Youtube Screening Room Hosts Independent Films In Honor Of Black History Month

While Netflix may be the venue of choice for many people looking to watch films online, those of us who don't want to shell out $9/month may often find themselves resorting to other, less costly options. Hulu is obviously a major presence in this space, with a substantial catalog of classic films already available for free, but one player that emerged late last summer is Youtube, which debuted the Youtube Screening Room last June. While it doesn't have hits like John Carpenter's "The Thing" or Doug Liman's "Go," it does feature fare that's equally effective and occasionally much more bold (e.g. the fascinating documentary Crazy Love)

This month, in appreciation of Black History Month, Youtube and Grey Goose Vodka are working in conjunction to host four independent films that examine black history. The films will be available from January 30th through February 12th. Grey Goose is currently one of the /Film's sponsors, and as part of that sponsorship, they have asked us to write about the films that are being presented in this series. Hit the jump for plot descriptions and some thoughts on each film.

Amandla! A Revolution in Four-Part Harmony

Assembled over the course of nine years and originally released in 2002, Amandla!: A Revolution in Four-Part Harmony tells the tale of how South Africans used music as a source of strength in their fight against apartheid. Combining archival footage, present-day interviews, great cinematography, and a memorable soundtrack, Amandla! deftly attempts to convey a history of apartheid and the ensuing resistance through the moving stories of those who were involved.

Critics were mostly favorable towards Amandla! Kenneth Turan from the LATimes wrote, "Amandla! is a music documentary and a political documentary and then some. It leaves you stirred and uplifted not only by its music but also by the determination and courage of the people who sang and danced it on the way to a freer life." In their reviews, Ebert wrote that the film was "uplifting," and Michael Wilmington from the Chicago Tribune wrote that "is a great documentary that makes your heart leap with joy." Others were not as effusive with their praise, with Wesley Morris from the Boston Globe opining, "Watching the uncertain and disappointing new apartheid documentary 'Amandla! A Revolution in Four-Part Harmony' is like going to the lecture of an impassioned but really disorganized professor. You exit class flipping through your notes and have no idea what most of them mean." With the movie's runtime clocking in at 1 hour and 43 minutes, Morris's criticisms occasionally ring true.

How much you enjoy the film will probably depend heavily on your interest in the subject and your enjoyment of the music. For my money though, these songs are well worth a listen.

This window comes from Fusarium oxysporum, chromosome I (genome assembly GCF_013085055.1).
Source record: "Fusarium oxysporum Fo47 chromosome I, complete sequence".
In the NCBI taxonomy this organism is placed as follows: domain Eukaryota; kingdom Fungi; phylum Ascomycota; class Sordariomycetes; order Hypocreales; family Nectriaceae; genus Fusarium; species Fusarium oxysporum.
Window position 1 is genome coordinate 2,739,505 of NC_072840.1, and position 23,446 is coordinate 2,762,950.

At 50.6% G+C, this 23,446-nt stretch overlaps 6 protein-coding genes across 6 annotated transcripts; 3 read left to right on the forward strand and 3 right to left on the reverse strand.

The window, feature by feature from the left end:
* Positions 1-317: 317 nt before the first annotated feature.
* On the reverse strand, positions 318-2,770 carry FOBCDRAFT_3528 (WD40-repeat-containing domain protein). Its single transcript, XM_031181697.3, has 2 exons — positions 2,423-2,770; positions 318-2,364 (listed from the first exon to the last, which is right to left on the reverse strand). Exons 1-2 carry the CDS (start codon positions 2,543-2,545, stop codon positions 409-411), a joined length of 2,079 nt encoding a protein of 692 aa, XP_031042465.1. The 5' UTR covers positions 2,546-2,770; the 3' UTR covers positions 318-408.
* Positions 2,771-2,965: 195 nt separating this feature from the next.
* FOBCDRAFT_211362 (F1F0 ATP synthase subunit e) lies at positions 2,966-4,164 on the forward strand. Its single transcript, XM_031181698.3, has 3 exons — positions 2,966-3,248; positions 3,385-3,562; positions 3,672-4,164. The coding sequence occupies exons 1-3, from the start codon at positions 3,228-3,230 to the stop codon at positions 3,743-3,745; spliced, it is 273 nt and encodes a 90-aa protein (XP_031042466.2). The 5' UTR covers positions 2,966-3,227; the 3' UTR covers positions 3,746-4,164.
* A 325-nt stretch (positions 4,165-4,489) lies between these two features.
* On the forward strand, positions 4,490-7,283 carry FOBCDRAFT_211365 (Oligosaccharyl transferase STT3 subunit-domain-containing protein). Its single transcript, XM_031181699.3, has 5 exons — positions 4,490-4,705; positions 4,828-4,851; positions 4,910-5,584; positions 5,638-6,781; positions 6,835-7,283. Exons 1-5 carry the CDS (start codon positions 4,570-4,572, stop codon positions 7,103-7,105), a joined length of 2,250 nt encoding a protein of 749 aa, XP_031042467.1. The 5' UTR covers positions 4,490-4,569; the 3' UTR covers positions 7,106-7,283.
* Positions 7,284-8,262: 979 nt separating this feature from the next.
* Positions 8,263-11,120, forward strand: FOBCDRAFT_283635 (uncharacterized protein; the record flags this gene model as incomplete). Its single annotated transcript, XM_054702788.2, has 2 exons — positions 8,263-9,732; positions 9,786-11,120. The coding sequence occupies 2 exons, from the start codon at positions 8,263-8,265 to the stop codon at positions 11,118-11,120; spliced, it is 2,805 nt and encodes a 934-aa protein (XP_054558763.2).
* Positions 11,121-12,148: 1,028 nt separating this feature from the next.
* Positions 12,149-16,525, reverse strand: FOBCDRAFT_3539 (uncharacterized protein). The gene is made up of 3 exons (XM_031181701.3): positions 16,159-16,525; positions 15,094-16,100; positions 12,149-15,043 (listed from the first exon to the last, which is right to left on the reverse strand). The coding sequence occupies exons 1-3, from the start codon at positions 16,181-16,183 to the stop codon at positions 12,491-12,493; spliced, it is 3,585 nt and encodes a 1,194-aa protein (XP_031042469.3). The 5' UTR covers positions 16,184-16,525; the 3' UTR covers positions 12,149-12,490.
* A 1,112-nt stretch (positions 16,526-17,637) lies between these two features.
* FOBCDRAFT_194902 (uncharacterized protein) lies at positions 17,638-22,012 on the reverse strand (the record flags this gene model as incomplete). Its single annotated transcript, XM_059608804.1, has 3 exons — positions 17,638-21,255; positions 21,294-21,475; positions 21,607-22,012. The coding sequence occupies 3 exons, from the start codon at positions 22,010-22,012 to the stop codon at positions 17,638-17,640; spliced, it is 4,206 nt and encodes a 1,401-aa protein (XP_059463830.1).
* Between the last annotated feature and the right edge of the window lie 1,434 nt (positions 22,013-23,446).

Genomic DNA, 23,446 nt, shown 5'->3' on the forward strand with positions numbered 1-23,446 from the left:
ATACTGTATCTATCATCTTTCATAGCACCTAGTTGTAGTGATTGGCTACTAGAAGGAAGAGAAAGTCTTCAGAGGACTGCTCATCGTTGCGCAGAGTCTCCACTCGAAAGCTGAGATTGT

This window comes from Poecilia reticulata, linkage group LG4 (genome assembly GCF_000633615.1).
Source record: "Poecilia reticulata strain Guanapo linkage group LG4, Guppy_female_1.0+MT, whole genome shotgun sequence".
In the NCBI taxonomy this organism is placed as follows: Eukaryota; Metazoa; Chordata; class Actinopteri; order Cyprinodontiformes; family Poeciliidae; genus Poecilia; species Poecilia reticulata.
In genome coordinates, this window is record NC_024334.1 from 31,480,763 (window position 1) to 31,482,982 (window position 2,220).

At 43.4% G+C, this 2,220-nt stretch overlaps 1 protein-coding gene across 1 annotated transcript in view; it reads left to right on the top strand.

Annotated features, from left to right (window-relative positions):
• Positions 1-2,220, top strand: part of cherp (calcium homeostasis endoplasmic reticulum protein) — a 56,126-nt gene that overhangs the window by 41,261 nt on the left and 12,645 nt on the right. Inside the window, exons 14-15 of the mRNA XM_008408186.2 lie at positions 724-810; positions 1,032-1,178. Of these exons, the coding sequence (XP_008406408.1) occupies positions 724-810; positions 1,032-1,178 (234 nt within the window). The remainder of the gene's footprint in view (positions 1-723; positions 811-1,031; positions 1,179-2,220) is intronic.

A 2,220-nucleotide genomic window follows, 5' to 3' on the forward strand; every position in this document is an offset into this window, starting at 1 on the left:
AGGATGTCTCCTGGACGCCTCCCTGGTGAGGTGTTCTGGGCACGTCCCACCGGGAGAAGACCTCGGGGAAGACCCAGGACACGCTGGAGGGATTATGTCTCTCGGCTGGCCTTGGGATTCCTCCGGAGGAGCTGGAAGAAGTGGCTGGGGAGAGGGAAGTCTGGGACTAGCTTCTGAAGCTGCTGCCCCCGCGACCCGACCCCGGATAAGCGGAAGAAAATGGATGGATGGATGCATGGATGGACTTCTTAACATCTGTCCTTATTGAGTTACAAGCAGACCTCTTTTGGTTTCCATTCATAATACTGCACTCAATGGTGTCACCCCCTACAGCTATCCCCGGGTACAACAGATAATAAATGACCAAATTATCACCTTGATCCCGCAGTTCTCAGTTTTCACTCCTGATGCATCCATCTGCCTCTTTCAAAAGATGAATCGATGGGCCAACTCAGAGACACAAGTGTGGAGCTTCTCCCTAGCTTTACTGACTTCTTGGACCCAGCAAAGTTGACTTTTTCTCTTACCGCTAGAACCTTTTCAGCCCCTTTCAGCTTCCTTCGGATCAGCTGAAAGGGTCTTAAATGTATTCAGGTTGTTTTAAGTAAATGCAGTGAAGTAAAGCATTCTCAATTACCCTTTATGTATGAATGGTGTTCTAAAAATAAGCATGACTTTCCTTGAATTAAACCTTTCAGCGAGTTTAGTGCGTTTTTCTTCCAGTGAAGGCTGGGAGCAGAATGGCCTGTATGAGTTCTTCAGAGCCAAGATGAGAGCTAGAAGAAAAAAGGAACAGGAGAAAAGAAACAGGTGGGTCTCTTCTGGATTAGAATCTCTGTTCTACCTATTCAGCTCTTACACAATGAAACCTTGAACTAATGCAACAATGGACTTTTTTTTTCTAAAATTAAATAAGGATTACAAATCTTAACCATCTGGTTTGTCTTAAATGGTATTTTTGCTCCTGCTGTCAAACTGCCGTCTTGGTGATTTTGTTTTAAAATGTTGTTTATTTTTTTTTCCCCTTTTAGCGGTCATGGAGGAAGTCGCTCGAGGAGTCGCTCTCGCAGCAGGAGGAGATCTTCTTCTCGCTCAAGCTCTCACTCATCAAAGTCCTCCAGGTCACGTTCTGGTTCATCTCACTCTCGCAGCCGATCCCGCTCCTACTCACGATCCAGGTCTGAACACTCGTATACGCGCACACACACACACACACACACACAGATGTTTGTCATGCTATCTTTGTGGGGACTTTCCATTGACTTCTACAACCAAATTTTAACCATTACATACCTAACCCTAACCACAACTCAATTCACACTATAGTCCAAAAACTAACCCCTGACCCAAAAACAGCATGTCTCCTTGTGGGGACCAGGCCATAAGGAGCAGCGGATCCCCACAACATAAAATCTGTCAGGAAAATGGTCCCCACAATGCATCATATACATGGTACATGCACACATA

Inspired by an African legend, Hungu tells the tale of how a mother's soul, resurrected by music, returns strength and life to her child. With a minimalist yet vivid animation style, Nicholas Brault crafts a sweeping, haunting tale of the creation of the Brazilian berimbau using very little in the way of animation and runtime. The sound design, crucial to making such a film effective, is excellent. Hungu won the "Best Animated Film" award at the 2008 Palm Springs International Short Film Festival. At less than 10 minutes long, this film is well worth your time.

Electric Purgatory

Electric Purgatory examines the struggles of black rock musicians, who are forced to confront biases in both the culture and business of rock and roll. Director Raymond Gayle combines concert footage with interviews of prominent black rock and roll musicians, weaving a tale of the incongruity between the African-American origin of blues, and the current state of rock and roll. The film also explores the creation of the Black Rock Coalition.

In his review of the film, Dennis Harvey from Variety wrote, "Routinely assembled, episodic mix of talking-head interviews and concert clips surrenders too much screentime to interviewees whining about the presumably race-biased corporate music biz." Scott Faingold from Houston Press was much more positive, saying:

The film does a fine job exposing the black roots under rock's platinum dye job, with scintillating onstage footage of Prince, Little Richard, Rick James, Sly and the Family Stone, Living Colour and Eddie 'Maggot Brain' Hazel. There's also a detailed discussion of the white rock audience's apparently one-time-only embrace of 'super-Negro' Jimi Hendrix, still considered by many rock fans to be the only black rocker worthy of note. Although several of these artists seem on the brink of despair, Electric Purgatory does its best to be forward-looking. 'Whether you let us in or not,' says Jimi Hazel of 24-7 Spyz toward the end of the film, 'we're gonna kick in the door.'

The 13th Amendment

This 5-minute documentary short tells the story of a Helen Dennis, a 90-year old woman, and her trek to vote for Barack Obama in the 2008 Pennsylvania Primary. While the film is heartwarming and sweet (it was filmed by Helen's great great grandson), I generally found this to be a waste of time. I've always thought that the idea behind interviewing people from older generations is to get a sense of perspective and context on current events. While this movie provides some of that, it's mostly just random thoughts and musings from Ms. Dennis. Additionally, audio and video quality is sporadic, throughout, and that's even taking into account that this is essentially a home movie. Still, you've probably spent five minutes in worse ways on the internet. Those looking for inspiration and a more potent recollection of history would probably be better served by re-watching Barack Obama's acceptance speech.

And remember, these films will be available on the Youtube Screening Room through February 12th thanks to sponsorship from Grey Goose Vodka.